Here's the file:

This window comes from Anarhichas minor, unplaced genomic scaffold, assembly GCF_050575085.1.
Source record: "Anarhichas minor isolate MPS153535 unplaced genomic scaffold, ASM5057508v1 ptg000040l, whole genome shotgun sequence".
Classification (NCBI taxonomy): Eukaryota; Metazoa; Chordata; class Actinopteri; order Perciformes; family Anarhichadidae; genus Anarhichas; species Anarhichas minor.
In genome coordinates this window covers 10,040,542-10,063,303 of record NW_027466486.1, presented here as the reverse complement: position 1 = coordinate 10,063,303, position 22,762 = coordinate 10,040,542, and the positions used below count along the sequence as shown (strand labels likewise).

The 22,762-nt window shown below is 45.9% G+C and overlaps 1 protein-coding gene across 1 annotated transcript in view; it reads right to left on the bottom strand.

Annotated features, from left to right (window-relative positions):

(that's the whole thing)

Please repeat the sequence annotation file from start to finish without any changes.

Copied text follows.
This window comes from Anarhichas minor, unplaced genomic scaffold, assembly GCF_050575085.1.
Source record: "Anarhichas minor isolate MPS153535 unplaced genomic scaffold, ASM5057508v1 ptg000040l, whole genome shotgun sequence".
Classification (NCBI taxonomy): Eukaryota; Metazoa; Chordata; class Actinopteri; order Perciformes; family Anarhichadidae; genus Anarhichas; species Anarhichas minor.
In genome coordinates this window covers 10,040,542-10,063,303 of record NW_027466486.1, presented here as the reverse complement: position 1 = coordinate 10,063,303, position 22,762 = coordinate 10,040,542, and the positions used below count along the sequence as shown (strand labels likewise).

The 22,762-nt window shown below is 45.9% G+C and overlaps 1 protein-coding gene across 1 annotated transcript in view; it reads right to left on the bottom strand.

Annotated features, from left to right (window-relative positions):